Starting in the Far North, bordering China is Tra Co, not a beautiful beach by anyone’s standards what with its muddy flats at low tide; but it’s a pleasant place to stay if you’re on your way into our out of China, before heading to Halong Bay.
Bai Chay beach is the nearest to Hanoi, so it draws a huge crowd of people on the weekends and in summer. It too doesn’t live up to the beauty of the southern beaches, but does serve up some good seafood harvested from nearby Halong Bay. It certainly isn’t a place to come in winter as temperatures can drop to the 15 degree C mark.
Halong Bay offers plenty of small beaches, most of them on islands in the middle of the Bay (though the majority of islands are too steep and rocky to have beaches).These are best visited by kayak because large touring boats don’t have the shallow depth to approach the rocky shore.
Hoi An Beach
Hoi An is an enclave of beautifully preserved yellow and blue buildings that makes you feel like you just stepped back in time into an 18th-century trading post. Sapphire waters lie on the other side of a 10-minute bike ride north through stagnant rice paddies, old French colonial villas, and the occasional propaganda billboard. The beachfront of the famed China Beach — the beach where soldiers were sent for R&R during the war — makes up the southern stretch. Recently named one of the most luxurious beaches in the world by Forbes, this white sand beach is home to comfy resorts and secluded swaths of sand.
Hoi An, however, has much more to offer than just a beach. Declared a UNESCO world heritage site in 1999, this coastal village was once known as the premier trading post in Southeast Asia for the Chinese and Japanese. A bike ride around town takes you back to life in a small far-flung trading settlement. However, since the influx of visitors, shoppers are more likely to come across trinkets and “made-to-measure” one-day tailors than authentic goods.
Market life is still prevalent next to the river where you will find fishermen paddling along in their boats, stirring up their catch of the day. For a sense of life before modern times, head into select buildings in the Old Quarter where you can view 200-year-old interiors that have been preserved for public viewing.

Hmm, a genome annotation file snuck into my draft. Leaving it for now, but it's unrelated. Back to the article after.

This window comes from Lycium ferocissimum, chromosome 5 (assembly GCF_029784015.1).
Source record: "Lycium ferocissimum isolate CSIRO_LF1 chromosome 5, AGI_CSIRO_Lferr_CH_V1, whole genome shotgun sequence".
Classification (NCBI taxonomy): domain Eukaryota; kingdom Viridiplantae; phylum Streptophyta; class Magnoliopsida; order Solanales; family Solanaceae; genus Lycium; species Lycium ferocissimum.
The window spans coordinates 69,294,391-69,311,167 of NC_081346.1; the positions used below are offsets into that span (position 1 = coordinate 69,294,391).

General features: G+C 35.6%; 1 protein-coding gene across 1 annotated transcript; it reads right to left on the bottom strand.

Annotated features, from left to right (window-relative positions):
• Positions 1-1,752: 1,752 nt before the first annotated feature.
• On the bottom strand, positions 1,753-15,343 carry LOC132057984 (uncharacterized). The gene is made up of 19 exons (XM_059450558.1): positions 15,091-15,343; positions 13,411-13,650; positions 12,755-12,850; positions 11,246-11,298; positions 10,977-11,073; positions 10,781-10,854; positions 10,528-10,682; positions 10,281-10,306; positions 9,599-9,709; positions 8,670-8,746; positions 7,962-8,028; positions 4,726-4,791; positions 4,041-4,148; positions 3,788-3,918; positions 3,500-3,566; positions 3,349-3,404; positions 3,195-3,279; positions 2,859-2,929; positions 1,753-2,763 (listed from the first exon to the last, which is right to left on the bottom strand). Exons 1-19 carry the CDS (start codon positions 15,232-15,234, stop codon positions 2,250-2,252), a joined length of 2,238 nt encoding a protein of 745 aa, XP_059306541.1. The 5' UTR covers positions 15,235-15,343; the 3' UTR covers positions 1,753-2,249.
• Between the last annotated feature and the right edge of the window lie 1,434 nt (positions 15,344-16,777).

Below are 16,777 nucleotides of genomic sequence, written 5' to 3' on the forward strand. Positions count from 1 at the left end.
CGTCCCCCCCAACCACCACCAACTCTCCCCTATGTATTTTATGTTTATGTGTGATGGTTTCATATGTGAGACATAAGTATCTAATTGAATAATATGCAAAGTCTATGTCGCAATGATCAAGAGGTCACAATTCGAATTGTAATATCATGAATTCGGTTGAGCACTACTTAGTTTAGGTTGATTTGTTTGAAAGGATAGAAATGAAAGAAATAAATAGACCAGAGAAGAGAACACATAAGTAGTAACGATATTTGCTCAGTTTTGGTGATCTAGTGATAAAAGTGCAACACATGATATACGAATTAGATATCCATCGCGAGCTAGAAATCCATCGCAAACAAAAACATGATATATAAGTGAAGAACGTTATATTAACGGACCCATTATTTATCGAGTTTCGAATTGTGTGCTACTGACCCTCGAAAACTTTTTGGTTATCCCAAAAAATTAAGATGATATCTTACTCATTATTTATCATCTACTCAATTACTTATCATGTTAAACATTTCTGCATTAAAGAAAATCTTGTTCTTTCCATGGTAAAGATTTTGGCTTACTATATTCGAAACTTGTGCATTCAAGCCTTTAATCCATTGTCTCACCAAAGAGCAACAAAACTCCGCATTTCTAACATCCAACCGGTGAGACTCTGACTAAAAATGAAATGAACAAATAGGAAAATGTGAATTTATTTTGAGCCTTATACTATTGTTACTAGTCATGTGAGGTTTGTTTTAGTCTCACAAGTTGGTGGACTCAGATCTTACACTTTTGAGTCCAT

Nha Trang - Doc Let
Nha Trang has always been popular with the Vietnamese, but lately more and more backpackers and affluent travelers have been making their way here. The busy southern strip of the city is crammed with restaurants, SCUBA schools, and tour companies ready to take you out to sea and to one of the numerous islands scattered just off the coast. For those not ready to take the full plunge into the world of SCUBA, snorkeling is a great way to get intimate with the ecological kaleidoscope beneath the surface (and even copious amounts of alcohol found on the boat ride out).
Mama Hahn’s Booze Cruise runs daily tours to four islands under the sails of their two lanky dinghies: the “lazy boat” and the “party boat.” Steadfast swimmers up for socializing with other international miscreants and an accompanying jovial Vietnamese guide should bee-line it to the party boat. As long as you stay buoyant and don’t swallow too much salt water, you’ll be sure to make it back to nurse that lingering hangover by nightfall. Don’t say you haven’t been warned.
This tranquil and secluded beach just north of popular Nha Trang offers a few small, hard-to-finds, resorts. As Lonely Planet enticingly puts it, “the resorts on the beach are fairly isolated. If you’re staying here, be prepared to do nothing but lay around.”